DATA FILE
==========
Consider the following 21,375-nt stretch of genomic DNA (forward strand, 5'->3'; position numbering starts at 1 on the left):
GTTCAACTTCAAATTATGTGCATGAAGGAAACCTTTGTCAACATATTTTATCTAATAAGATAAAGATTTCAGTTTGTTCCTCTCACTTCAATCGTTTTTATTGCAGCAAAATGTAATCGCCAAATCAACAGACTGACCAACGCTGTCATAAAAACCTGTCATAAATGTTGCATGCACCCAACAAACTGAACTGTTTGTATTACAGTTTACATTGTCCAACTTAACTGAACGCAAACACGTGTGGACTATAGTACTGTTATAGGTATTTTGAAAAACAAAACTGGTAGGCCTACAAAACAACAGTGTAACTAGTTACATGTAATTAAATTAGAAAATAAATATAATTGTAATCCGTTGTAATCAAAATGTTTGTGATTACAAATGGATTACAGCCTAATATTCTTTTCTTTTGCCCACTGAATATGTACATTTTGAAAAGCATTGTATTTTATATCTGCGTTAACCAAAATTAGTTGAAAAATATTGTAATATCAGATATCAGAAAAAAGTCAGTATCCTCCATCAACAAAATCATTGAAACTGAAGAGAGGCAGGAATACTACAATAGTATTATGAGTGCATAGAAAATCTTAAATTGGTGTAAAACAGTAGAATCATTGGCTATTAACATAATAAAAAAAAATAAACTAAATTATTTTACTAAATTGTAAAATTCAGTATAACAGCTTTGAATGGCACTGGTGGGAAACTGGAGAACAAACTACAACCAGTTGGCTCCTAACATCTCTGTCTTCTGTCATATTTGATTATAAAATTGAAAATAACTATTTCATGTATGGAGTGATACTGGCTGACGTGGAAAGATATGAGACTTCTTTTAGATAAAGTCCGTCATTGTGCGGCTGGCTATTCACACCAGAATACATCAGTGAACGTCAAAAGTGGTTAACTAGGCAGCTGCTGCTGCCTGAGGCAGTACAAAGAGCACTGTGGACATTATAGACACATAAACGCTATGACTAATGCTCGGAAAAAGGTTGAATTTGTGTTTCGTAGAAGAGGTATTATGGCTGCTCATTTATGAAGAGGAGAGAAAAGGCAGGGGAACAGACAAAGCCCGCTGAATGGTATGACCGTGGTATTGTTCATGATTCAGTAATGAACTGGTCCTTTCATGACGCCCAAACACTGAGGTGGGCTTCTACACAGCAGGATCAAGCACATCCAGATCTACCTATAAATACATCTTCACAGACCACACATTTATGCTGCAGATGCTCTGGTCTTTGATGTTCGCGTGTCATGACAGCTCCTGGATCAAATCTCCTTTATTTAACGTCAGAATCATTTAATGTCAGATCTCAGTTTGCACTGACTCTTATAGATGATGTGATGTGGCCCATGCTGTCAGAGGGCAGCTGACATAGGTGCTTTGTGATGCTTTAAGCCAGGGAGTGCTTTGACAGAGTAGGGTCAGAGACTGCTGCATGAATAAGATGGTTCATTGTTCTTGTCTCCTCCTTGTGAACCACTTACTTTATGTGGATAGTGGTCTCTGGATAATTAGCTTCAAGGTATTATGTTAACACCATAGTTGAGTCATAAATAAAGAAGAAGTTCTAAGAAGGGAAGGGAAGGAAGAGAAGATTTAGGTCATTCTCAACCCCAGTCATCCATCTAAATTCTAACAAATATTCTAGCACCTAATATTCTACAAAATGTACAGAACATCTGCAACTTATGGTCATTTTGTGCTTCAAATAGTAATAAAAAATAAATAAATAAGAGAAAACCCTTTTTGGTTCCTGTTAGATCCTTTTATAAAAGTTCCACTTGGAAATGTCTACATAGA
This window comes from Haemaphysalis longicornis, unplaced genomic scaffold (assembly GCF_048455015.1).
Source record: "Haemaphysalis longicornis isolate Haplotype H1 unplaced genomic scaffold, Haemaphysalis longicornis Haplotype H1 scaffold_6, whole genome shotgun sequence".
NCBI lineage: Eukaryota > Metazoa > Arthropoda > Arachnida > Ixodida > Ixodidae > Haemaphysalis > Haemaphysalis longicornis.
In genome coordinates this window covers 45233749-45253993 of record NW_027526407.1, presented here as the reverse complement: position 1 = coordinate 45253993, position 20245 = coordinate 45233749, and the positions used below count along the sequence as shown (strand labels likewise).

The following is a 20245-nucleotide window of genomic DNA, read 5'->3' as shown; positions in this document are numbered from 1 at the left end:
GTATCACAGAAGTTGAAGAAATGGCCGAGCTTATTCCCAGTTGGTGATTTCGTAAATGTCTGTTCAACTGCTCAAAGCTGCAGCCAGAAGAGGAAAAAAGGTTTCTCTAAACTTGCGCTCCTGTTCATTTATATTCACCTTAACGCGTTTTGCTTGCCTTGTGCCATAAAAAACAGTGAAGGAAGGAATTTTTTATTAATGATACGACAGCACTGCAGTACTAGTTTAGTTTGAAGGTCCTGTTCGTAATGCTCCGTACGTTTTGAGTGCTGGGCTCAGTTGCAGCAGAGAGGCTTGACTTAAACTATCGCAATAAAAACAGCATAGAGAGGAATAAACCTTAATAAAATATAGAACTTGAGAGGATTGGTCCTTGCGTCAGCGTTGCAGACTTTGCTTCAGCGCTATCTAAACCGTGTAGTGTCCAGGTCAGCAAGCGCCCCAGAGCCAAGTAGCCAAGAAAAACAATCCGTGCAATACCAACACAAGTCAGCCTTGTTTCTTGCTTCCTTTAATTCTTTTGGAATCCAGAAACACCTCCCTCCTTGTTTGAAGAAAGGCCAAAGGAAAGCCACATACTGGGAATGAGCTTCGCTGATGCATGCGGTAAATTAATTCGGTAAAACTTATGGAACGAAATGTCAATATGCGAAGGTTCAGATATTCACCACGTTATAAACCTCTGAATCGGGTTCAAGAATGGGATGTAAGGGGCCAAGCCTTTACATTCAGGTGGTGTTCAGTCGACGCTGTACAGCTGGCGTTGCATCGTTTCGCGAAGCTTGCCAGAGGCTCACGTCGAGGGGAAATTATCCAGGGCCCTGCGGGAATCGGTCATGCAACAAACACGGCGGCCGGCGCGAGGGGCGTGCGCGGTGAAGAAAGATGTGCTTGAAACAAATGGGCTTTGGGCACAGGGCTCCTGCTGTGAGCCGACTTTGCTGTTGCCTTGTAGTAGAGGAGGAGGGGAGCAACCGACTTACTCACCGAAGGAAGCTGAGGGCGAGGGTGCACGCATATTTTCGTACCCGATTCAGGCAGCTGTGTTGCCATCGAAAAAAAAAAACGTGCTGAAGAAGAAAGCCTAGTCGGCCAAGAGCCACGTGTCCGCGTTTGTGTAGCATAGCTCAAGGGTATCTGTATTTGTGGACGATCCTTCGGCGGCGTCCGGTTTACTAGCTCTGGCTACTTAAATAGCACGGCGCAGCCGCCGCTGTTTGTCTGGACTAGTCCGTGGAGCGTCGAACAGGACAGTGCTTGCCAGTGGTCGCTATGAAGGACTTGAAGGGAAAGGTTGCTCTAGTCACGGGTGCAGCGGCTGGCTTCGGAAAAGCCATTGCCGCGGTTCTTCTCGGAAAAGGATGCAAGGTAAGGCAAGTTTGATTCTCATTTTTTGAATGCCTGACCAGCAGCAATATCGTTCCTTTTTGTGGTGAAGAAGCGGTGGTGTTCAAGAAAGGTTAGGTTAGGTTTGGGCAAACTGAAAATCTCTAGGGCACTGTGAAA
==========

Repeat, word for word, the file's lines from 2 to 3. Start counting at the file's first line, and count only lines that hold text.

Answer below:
GTTCAACTTCAAATTATGTGCATGAAGGAAACCTTTGTCAACATATTTTATCTAATAAGATAAAGATTTCAGTTTGTTCCTCTCACTTCAATCGTTTTTATTGCAGCAAAATGTAATCGCCAAATCAACAGACTGACCAACGCTGTCATAAAAACCTGTCATAAATGTTGCATGCACCCAACAAACTGAACTGTTTGTATTACAGTTTACATTGTCCAACTTAACTGAACGCAAACACGTGTGGACTATAGTACTGTTATAGGTATTTTGAAAAACAAAACTGGTAGGCCTACAAAACAACAGTGTAACTAGTTACATGTAATTAAATTAGAAAATAAATATAATTGTAATCCGTTGTAATCAAAATGTTTGTGATTACAAATGGATTACAGCCTAATATTCTTTTCTTTTGCCCACTGAATATGTACATTTTGAAAAGCATTGTATTTTATATCTGCGTTAACCAAAATTAGTTGAAAAATATTGTAATATCAGATATCAGAAAAAAGTCAGTATCCTCCATCAACAAAATCATTGAAACTGAAGAGAGGCAGGAATACTACAATAGTATTATGAGTGCATAGAAAATCTTAAATTGGTGTAAAACAGTAGAATCATTGGCTATTAACATAATAAAAAAAAATAAACTAAATTATTTTACTAAATTGTAAAATTCAGTATAACAGCTTTGAATGGCACTGGTGGGAAACTGGAGAACAAACTACAACCAGTTGGCTCCTAACATCTCTGTCTTCTGTCATATTTGATTATAAAATTGAAAATAACTATTTCATGTATGGAGTGATACTGGCTGACGTGGAAAGATATGAGACTTCTTTTAGATAAAGTCCGTCATTGTGCGGCTGGCTATTCACACCAGAATACATCAGTGAACGTCAAAAGTGGTTAACTAGGCAGCTGCTGCTGCCTGAGGCAGTACAAAGAGCACTGTGGACATTATAGACACATAAACGCTATGACTAATGCTCGGAAAAAGGTTGAATTTGTGTTTCGTAGAAGAGGTATTATGGCTGCTCATTTATGAAGAGGAGAGAAAAGGCAGGGGAACAGACAAAGCCCGCTGAATGGTATGACCGTGGTATTGTTCATGATTCAGTAATGAACTGGTCCTTTCATGACGCCCAAACACTGAGGTGGGCTTCTACACAGCAGGATCAAGCACATCCAGATCTACCTATAAATACATCTTCACAGACCACACATTTATGCTGCAGATGCTCTGGTCTTTGATGTTCGCGTGTCATGACAGCTCCTGGATCAAATCTCCTTTATTTAACGTCAGAATCATTTAATGTCAGATCTCAGTTTGCACTGACTCTTATAGATGATGTGATGTGGCCCATGCTGTCAGAGGGCAGCTGACATAGGTGCTTTGTGATGCTTTAAGCCAGGGAGTGCTTTGACAGAGTAGGGTCAGAGACTGCTGCATGAATAAGATGGTTCATTGTTCTTGTCTCCTCCTTGTGAACCACTTACTTTATGTGGATAGTGGTCTCTGGATAATTAGCTTCAAGGTATTATGTTAACACCATAGTTGAGTCATAAATAAAGAAGAAGTTCTAAGAAGGGAAGGGAAGGAAGAGAAGATTTAGGTCATTCTCAACCCCAGTCATCCATCTAAATTCTAACAAATATTCTAGCACCTAATATTCTACAAAATGTACAGAACATCTGCAACTTATGGTCATTTTGTGCTTCAAATAGTAATAAAAAATAAATAAATAAGAGAAAACCCTTTTTGGTTCCTGTTAGATCCTTTTATAAAAGTTCCACTTGGAAATGTCTACATAGA
This window comes from Haemaphysalis longicornis, unplaced genomic scaffold (assembly GCF_048455015.1).